Want more images from the Nikita Chickita at Mammoth 2008? Here ya go!
Photos Courtesy of Brendan Rohan/ stumptownphoto.com
Nate Chute was a big part the snowboard scene in Flathead Valley, MT until he took his own life 10 years ago. So his parents, friends, and Joe Tabor, owner of the local shop, Stumptown Snowboards, set out to start and event in his honor. The Nate Chute Hawaiian Classic was born. “Nate was one of the kindest, most talented kids on the mountain,” friend and K2 Team Manager Kevin Winkel said. “He was the kind that let his riding speak for himself and when he did speak it was only positive things to be said.” The idea for the event was to create a time and place for old friends to gather, ride together and remember Nate. But since there are many variables in a freestyle event, the main event has always been a banked slalom. “It was something anyone could participate and have fun,” Winkel said.Â “We have ex-Olympians participating, little groms, moms, grandparents, ex pros and all in between.” A few years back a Chinese downhill was added and after ten years the event has become something who grew up riding Whitefish won’t miss. “There is nothing better than getting to shred your home mountain with all of your friends that you grew up with,” Winkel said. “Everyone else that was not part of this history can easily feel the vibe and is welcomed.”
Thanks stumptownphoto.com for these pictures!
Photos courtesy Rome Snowboards/Liv2ride
In the late 1990s, the US Open was transitioning from the year’s biggest party, to a serious event with national television coverage and relentless bag checks, so the World Quarterpipe Championships began as an answer to that. Originally called the East Coast Quarterpipe Championships, and moving around New England as it wore out its welcome at various resorts, things have only gotten rowdier over the years, but it has always been about 50% drinking and 50% snowboarding. This season the rebirth of the WQP at Timber Ridge, a private ski area in Vermont, included a mid-course fire pit, a bottle of Jack handed to riders after they hit the quaterpipe, and the “gauntlet”–a row of hecklers who yell and pelt the rider with their empties. “From the outset it was designed as the anti-contest,” WQP founder Mark Sullivan said. “A lot of riders jump through the same contest hoops all season long and this was designed to be 180 degrees away from that. What all big events did, we did the opposite.”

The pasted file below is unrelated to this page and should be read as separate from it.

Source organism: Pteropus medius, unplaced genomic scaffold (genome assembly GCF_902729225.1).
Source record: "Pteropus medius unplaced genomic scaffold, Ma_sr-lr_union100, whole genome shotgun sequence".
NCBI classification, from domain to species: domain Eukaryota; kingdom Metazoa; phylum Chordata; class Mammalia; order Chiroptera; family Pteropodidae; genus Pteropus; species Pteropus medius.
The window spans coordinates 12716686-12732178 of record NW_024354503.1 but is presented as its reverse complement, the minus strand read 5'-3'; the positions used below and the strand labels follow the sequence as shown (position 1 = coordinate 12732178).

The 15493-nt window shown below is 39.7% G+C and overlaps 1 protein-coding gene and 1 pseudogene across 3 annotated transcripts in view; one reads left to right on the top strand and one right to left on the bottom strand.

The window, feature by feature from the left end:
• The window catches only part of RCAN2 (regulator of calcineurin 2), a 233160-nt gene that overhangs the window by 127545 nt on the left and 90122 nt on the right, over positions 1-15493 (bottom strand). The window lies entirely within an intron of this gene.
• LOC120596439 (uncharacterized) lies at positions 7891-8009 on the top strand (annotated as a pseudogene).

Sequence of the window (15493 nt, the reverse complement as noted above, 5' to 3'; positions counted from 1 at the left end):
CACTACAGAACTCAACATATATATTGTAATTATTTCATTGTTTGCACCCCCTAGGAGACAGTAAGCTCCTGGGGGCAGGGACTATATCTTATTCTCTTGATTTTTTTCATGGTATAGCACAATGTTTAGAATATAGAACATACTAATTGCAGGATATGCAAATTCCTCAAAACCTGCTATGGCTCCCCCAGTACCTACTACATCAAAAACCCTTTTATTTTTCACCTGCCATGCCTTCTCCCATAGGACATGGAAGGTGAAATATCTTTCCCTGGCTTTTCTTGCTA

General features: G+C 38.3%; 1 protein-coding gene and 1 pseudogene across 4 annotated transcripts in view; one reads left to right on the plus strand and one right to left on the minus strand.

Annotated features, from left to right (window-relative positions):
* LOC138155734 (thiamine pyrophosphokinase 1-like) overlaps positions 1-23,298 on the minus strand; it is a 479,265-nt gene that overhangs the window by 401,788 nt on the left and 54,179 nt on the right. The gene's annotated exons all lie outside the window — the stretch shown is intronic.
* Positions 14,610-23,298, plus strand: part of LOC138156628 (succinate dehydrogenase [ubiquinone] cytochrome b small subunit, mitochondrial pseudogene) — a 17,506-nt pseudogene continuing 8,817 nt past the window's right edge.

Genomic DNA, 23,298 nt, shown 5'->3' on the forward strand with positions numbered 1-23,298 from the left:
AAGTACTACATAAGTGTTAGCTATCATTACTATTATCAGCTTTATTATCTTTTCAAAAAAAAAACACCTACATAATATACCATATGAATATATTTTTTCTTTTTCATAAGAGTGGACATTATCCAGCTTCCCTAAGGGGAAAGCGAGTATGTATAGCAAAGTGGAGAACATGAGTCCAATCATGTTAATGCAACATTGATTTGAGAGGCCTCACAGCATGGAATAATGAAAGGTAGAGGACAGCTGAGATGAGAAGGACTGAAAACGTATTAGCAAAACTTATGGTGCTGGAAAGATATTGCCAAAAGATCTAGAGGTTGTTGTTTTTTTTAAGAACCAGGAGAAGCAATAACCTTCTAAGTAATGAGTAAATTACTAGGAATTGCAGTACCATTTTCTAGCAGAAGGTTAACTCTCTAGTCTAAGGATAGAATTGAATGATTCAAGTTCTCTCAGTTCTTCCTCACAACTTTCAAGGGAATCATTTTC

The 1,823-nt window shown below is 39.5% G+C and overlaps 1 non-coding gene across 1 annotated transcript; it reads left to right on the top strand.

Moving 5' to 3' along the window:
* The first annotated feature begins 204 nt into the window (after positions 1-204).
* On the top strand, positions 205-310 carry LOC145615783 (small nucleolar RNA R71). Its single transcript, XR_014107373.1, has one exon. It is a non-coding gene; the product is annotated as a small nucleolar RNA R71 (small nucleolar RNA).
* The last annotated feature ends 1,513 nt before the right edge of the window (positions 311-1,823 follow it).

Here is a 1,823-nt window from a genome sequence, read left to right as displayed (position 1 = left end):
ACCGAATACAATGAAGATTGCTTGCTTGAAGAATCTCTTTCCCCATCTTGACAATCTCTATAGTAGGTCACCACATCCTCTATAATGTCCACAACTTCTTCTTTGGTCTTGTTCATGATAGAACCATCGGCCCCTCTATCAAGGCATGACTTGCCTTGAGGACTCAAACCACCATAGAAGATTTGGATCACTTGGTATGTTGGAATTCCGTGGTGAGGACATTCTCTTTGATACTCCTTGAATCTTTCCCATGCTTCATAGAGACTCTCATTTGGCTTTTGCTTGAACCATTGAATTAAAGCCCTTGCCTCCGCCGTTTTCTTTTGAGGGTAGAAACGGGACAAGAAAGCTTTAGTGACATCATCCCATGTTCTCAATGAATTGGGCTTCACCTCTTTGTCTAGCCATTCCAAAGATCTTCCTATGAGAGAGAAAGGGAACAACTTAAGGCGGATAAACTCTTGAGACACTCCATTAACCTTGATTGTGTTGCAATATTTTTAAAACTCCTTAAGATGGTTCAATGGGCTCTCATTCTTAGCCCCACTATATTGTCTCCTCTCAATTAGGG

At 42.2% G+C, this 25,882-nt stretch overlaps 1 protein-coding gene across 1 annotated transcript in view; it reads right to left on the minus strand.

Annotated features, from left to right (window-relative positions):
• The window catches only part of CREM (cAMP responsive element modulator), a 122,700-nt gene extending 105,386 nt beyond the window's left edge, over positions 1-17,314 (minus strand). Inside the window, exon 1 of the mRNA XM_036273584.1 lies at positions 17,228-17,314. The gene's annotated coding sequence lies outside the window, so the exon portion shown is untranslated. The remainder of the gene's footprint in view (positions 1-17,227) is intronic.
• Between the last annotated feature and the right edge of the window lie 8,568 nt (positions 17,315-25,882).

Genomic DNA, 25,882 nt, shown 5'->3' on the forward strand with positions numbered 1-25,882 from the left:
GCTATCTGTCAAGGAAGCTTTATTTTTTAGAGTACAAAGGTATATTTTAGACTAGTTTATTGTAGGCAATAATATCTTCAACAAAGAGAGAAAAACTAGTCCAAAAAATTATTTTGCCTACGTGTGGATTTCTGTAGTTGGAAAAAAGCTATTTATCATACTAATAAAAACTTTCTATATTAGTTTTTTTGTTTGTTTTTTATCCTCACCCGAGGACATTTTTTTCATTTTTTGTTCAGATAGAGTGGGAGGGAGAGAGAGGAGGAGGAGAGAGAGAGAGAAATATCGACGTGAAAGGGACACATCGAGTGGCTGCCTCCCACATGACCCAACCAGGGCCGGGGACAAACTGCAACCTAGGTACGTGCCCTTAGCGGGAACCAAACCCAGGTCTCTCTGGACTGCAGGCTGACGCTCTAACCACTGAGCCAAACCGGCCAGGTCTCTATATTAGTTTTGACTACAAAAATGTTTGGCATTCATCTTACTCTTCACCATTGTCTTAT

We dug up some pictures from World Quarters of yore and a few more of the event at Timber Ridge. Here.
Photos courtesy Grenade Gloves/Jeff Curley
Leave it to the Grenerds to come up with an event held each year on 4/20, complete with snowboarding, metal and of course an award for the “highest” air. The event, whichhas been held at June Mountain and the Summit at Snoqualmie over the years, includes awards for everything from riding mogul fields binding-less, bull riding, racing, over consuming, spinning like crazy, blasting massive airs in the pipe, and all-around great riding. “With the vast season of so-so events we need events like this to remind people why we snowboard and why we like to compete amongst each other on snowboards — to meet chicks,”Â Danny Kass said. Word has it the Grenade Games will go down on Canadian soil in 2009, so watch out.
Oh yeah and here are more pictures. Thanks to Grenade and Jeff Curley!